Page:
D200 and dark pictures

Discussion in 'Nikon' started by mario_a__buenos_aires_, Aug 11, 2008.

  1. Hi everybody. I need your help.

    I’m an amateur and very happy with my FM2n and N90s, but I decided to explore the digital world. I can´t afford a
    D300, so I bought a D200, not a top of the line camera, but one that can help me a lot as a first approach to digital
    technology.

    Unfortunately the results were not good, the camera showed a systematic underexposure, in many cases around 2
    stops and under different conditions of lighting. (I´m not talking about back light) Photographs looked dark in
    camera´s and PC monitors and prints. Most of the pictures were shot with center weighted metering, I´m familiar with
    this type of metering and have no problem using it with my older cameras. Other settings where those provided by
    factory. In this conditions, most of the shots showed histograms with no values behind 130 to the right.

    I sent the camera to Nikon service. The tests showed no evidence of failure in the meter system, aperture and
    shutter devices, but the underexposed images persisted. I’m very grateful with Nikon technicians, they compared my
    camera with another D200, took pictures with both and several lenses. After that, they decided to advise the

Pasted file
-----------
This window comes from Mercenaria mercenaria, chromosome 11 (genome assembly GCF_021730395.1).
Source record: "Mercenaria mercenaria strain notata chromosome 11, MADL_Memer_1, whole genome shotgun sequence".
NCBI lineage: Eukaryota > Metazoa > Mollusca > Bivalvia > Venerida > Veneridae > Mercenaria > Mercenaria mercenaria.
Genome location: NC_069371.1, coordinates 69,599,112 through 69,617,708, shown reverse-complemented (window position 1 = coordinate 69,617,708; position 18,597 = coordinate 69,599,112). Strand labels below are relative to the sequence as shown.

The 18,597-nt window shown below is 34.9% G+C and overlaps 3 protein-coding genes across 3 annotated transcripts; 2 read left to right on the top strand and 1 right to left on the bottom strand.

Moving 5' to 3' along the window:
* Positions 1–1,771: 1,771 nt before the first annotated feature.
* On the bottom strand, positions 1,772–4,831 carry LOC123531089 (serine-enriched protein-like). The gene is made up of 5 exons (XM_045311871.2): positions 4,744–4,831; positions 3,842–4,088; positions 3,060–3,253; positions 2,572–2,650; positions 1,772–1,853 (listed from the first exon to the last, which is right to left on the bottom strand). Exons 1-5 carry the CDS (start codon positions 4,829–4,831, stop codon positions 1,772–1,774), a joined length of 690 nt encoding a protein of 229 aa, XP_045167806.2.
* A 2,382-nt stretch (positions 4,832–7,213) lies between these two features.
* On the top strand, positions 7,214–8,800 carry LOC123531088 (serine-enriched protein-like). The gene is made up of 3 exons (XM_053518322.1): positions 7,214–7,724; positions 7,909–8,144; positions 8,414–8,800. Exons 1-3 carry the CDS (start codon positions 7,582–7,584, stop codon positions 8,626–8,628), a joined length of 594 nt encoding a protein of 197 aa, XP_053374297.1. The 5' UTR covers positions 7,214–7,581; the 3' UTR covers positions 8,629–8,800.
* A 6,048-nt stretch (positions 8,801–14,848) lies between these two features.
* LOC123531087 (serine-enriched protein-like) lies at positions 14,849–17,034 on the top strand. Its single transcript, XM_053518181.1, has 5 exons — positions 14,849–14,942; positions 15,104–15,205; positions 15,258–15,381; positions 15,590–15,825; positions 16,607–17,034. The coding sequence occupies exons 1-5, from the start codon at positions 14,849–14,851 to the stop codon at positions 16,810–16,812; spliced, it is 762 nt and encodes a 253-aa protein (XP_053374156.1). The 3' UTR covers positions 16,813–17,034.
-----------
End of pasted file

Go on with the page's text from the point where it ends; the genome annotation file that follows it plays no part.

commercial department to change the camera. And they did that, I got a new camera! But it also underexposes!

    I tested my FM2n, Minolta IVF lightmeter and the new D200 against an almost medium gray surface. These were the
    results (all @ ISO 400, and covering the same area and center metering with both cameras)

    FM2n: 1/60 f 5.6
    IVF 1/60 f5.6
    D200: 1/60 f 10

    In almost 20 years as user of Nikon equipment I have never had this kind of problem. I don´t think setting a “default”
    exposure compensation of +1.3 o +1.7 is a good solution for a camera of this type. Metering in digital is quite
    different than in film?

    I´ll very much appreciate comments from this forum
     
  2. just for grins, try the d200 in matrix metering. Are you using manual mode?
     
  3. Try matrix metering.

    The D200 tends to be conservative in its metering which prevents blow out highlights. If it is any consolation, when I had a D80, I generally needed to set the exposure compensation to -.7. I find a similar situation with my D300.

    You can easily 'fix' your pictures by shooting RAW and 'fixing' them during post processing. Or by adjusting the exposure compensation to your liking.
     
  4. Frank,

    I tried some shots in matrix metering and also manual mode, but the underexposure remains, also in A, S and P modes.
     
  5. when in doubt, your histogram is your friend, learning how to use this, should be the first thing one does with a digital camera...